HL Deb 07 January 2004 vol 657 cc175-7

3 p.m.

Lord Clinton-Davis

My Lords, I beg leave to ask the Question standing in my name on the Order Paper. In doing so, I declare an interest as president of the British Air Line Pilots Association.

The Question was as follows: To ask Her Majesty's Government what instructions have been given to United Kingdom airlines concerning sky marshals.

Lord Davies of Oldham

My Lords, sky marshals may be deployed on UK aircraft in response to the threat assessment where it is judged that their deployment will contribute to the overall security of a flight or flights. Deployment will be with the agreement of the airline or airlines concerned.

Lord Clinton-Davis

My Lords, I thank the noble Lord for that reply. What is being done to improve efficiency on the ground? Will he confirm that in the air the pilot must have ultimate responsibility? Finally, should there not be a debate in government time on the matter as soon as possible? It is very important.

Lord Davies of Oldham

My Lords, I confirm the point of principle that the pilot of the aircraft will remain in command at all times. Regarding my noble friend's request for a debate in government time, that is a matter for the usual channels. He will also be aware that there are numerous other opportunities that he might wish to take up with regard to a debate. I also bring to his attention—as he and all noble Lords are aware—that security issues are involved in the matter and, therefore, there are some difficulties in responding to certain questions.

Viscount Astor

My Lords, will the Minister tell us whether protocols on the deployment of sky marshals have been agreed with the pilots' union? Their original deployment was announced by the Secretary of State on 19 December 2002 and he made a further announcement in December last year. Is it not of public concern that the protocols have not yet been agreed, although I understand that the Secretary of State met the pilots' union yesterday? Will not UK airlines be put at a competitive disadvantage by the introduction of sky marshals because the United States Government are funding their cost?

Lord Davies of Oldham

My Lords, as the noble Viscount has recognised, there was a meeting yesterday with the Secretary of State after which BALPA expressed satisfaction with the broad outcome of the meeting, although there are some further details to be attended to. But since the announcement that we had the capacity to deploy sky marshals there have been discussions with the airlines and protocols have been agreed. There are some outstanding details and yesterday's meeting was an advance towards concluding those matters. The costs of sky marshals is borne by the Government.

Lord Hogg of Cumbernauld

My Lords, will my noble friend confirm that steps will be taken to consult passenger bodies? While I recognise that BALPA is important, as are those who represent cabin staff, there seems to be a body of people who are never consulted on any matter concerning aviation policy: the passengers. What steps are being taken to consult passenger bodies on the introduction of sky marshals, which I think would be welcomed by passengers?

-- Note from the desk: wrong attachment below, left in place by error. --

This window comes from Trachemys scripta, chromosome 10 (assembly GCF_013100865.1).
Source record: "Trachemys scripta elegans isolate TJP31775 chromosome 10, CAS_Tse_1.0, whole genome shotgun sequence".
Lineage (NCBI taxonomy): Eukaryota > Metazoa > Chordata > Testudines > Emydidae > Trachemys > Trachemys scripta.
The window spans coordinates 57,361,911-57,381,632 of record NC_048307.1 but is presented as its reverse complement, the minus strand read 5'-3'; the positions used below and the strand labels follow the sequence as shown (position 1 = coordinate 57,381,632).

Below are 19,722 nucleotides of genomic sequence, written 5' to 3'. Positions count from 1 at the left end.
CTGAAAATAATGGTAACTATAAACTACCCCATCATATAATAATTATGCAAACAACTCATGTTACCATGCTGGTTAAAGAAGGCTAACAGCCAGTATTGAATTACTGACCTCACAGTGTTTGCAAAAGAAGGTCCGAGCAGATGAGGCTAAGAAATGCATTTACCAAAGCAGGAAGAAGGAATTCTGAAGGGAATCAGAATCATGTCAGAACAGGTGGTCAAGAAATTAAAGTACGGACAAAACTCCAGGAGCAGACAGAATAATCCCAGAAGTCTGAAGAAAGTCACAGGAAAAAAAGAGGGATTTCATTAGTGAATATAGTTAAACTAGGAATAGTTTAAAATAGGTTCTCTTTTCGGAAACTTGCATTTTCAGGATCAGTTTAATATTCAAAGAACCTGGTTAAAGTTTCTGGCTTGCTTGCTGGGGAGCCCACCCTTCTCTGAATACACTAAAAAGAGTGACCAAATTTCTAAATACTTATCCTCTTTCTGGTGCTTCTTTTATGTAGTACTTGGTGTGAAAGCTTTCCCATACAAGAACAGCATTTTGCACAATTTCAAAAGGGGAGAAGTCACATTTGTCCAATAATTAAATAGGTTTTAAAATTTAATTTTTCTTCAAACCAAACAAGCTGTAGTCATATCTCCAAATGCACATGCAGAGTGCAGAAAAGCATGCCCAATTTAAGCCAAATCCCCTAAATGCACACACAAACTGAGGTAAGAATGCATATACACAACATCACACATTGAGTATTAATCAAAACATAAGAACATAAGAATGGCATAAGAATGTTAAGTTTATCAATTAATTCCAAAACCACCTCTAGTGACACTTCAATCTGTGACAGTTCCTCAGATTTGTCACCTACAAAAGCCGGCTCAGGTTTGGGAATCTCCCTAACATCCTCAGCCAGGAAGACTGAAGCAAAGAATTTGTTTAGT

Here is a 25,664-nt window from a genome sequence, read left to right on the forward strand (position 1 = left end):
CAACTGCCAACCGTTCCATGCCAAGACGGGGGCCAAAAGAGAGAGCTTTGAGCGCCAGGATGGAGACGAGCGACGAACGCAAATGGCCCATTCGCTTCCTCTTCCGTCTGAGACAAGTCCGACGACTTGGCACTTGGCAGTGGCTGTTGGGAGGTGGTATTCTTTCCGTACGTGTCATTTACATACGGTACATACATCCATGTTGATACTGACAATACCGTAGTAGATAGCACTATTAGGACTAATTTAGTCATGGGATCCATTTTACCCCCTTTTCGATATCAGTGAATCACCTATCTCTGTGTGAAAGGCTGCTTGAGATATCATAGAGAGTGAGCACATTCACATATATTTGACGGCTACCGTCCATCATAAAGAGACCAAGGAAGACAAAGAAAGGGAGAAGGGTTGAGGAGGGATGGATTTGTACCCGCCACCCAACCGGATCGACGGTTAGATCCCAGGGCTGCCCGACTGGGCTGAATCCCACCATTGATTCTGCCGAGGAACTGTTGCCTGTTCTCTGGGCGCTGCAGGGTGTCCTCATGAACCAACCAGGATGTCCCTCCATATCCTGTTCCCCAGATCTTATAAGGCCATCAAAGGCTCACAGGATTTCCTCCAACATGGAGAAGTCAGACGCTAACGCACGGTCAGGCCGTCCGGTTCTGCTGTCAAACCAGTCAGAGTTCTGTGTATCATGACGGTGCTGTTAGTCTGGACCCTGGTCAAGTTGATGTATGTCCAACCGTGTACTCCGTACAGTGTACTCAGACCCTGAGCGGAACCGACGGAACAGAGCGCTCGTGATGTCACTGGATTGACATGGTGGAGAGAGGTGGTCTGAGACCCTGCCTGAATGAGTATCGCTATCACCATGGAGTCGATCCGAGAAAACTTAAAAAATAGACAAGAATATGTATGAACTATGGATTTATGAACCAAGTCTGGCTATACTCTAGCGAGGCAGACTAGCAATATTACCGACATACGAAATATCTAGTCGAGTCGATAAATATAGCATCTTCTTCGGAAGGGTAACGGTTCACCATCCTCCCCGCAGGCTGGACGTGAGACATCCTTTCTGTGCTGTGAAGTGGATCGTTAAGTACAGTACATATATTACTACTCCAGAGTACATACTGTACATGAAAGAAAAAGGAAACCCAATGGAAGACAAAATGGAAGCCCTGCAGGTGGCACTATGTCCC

Lord Davies of Oldham

My Lords, my noble friend will recognise that the issues that needed to be discussed were the protocols and the basis on which sky marshals would be deployed in aircraft—that has been the subject of the discussions in the past year. He is right that passengers have major interests in the matter and the Secretary of State is mightily concerned to ensure that they are reassured that the deployment of sky marshals obtains only in those circumstances where clear evidence of a threat is manifest. The airline still has the choice of not proceeding with the flight if it regards the threat to be of such dimensions. But the Government are pursuing the whole issue of sky marshals with the sole intent of guaranteeing the safety of the travelling public.

Lord Campbell of Croy

My Lords, have the Government decided that sky marshals should he armed? If so, will they insist on the use of special bullets to reduce the danger in pressurised interiors of aircraft?

Lord Davies of Oldham

My Lords, it is the case that sky marshals, or the British equivalent—which is armed police on aircraft—are armed with weapons and, of course, the intent is that those weapons should enable the sky marshal to deal with any emergency. But it is borne in mind that the discharge of firearms in an aircraft has great safety implications and the point to which the noble Lord alludes is important.

Baroness Thomas of Walliswood

My Lords, can the Minister assure us—his Answer was partly reassuring—that the people who are chosen for this sensitive work have been suitably trained, including training with the air crew, and that they are using weapons that are safe within aircraft? Can he also say whether the Government have considered the danger that the knowledge that some flights may regularly have sky marshals will divert the attention of would-be terrorists to other lines and routes that are less rigorously monitored?

Lord Davies of Oldham

My Lords, no one has any intention of indicating when and where sky marshals are to be deployed. Therefore, there will not be evidence on which to base switching attention to less well guarded aircraft. Regarding training, I assure the noble Baroness that the Government's announcement that sky marshals were available for use when there were threats to particular flights was a reflection of the fact that we had put in place the necessary police training—these are armed police deployed to a different location.